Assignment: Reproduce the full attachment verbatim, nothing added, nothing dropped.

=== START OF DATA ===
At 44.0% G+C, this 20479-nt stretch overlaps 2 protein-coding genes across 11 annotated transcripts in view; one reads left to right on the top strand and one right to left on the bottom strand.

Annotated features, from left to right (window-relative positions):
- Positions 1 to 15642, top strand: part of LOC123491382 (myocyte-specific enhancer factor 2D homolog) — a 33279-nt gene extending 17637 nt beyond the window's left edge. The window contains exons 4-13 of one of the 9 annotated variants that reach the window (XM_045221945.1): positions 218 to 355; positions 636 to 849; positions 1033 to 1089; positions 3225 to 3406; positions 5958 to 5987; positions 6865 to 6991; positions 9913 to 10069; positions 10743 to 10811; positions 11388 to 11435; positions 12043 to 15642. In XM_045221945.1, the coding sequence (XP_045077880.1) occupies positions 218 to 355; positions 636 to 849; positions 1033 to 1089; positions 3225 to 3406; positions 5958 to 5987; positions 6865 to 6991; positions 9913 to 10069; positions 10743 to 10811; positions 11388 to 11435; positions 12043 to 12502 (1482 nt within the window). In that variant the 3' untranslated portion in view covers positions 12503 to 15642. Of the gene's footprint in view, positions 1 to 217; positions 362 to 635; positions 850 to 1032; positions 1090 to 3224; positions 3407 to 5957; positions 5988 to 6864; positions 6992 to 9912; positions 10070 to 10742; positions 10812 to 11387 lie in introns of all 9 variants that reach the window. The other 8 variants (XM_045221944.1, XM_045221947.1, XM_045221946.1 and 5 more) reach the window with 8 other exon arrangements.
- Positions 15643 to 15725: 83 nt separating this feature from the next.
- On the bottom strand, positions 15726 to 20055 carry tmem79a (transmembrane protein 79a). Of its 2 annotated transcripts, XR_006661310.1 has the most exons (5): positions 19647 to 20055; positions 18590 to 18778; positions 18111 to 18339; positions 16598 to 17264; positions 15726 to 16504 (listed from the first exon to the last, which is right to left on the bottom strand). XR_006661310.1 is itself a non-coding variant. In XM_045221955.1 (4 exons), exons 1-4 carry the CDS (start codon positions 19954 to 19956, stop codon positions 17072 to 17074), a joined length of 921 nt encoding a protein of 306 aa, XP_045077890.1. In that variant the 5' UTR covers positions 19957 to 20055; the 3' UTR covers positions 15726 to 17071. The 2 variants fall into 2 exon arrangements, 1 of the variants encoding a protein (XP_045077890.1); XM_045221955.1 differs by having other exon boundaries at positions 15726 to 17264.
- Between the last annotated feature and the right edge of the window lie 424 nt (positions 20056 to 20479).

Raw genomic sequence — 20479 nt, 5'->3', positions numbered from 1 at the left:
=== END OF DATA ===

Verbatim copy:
At 44.0% G+C, this 20479-nt stretch overlaps 2 protein-coding genes across 11 annotated transcripts in view; one reads left to right on the top strand and one right to left on the bottom strand.

Annotated features, from left to right (window-relative positions):
- Positions 1 to 15642, top strand: part of LOC123491382 (myocyte-specific enhancer factor 2D homolog) — a 33279-nt gene extending 17637 nt beyond the window's left edge. The window contains exons 4-13 of one of the 9 annotated variants that reach the window (XM_045221945.1): positions 218 to 355; positions 636 to 849; positions 1033 to 1089; positions 3225 to 3406; positions 5958 to 5987; positions 6865 to 6991; positions 9913 to 10069; positions 10743 to 10811; positions 11388 to 11435; positions 12043 to 15642. In XM_045221945.1, the coding sequence (XP_045077880.1) occupies positions 218 to 355; positions 636 to 849; positions 1033 to 1089; positions 3225 to 3406; positions 5958 to 5987; positions 6865 to 6991; positions 9913 to 10069; positions 10743 to 10811; positions 11388 to 11435; positions 12043 to 12502 (1482 nt within the window). In that variant the 3' untranslated portion in view covers positions 12503 to 15642. Of the gene's footprint in view, positions 1 to 217; positions 362 to 635; positions 850 to 1032; positions 1090 to 3224; positions 3407 to 5957; positions 5988 to 6864; positions 6992 to 9912; positions 10070 to 10742; positions 10812 to 11387 lie in introns of all 9 variants that reach the window. The other 8 variants (XM_045221944.1, XM_045221947.1, XM_045221946.1 and 5 more) reach the window with 8 other exon arrangements.
- Positions 15643 to 15725: 83 nt separating this feature from the next.
- On the bottom strand, positions 15726 to 20055 carry tmem79a (transmembrane protein 79a). Of its 2 annotated transcripts, XR_006661310.1 has the most exons (5): positions 19647 to 20055; positions 18590 to 18778; positions 18111 to 18339; positions 16598 to 17264; positions 15726 to 16504 (listed from the first exon to the last, which is right to left on the bottom strand). XR_006661310.1 is itself a non-coding variant. In XM_045221955.1 (4 exons), exons 1-4 carry the CDS (start codon positions 19954 to 19956, stop codon positions 17072 to 17074), a joined length of 921 nt encoding a protein of 306 aa, XP_045077890.1. In that variant the 5' UTR covers positions 19957 to 20055; the 3' UTR covers positions 15726 to 17071. The 2 variants fall into 2 exon arrangements, 1 of the variants encoding a protein (XP_045077890.1); XM_045221955.1 differs by having other exon boundaries at positions 15726 to 17264.
- Between the last annotated feature and the right edge of the window lie 424 nt (positions 20056 to 20479).

Raw genomic sequence — 20479 nt, 5'->3', positions numbered from 1 at the left: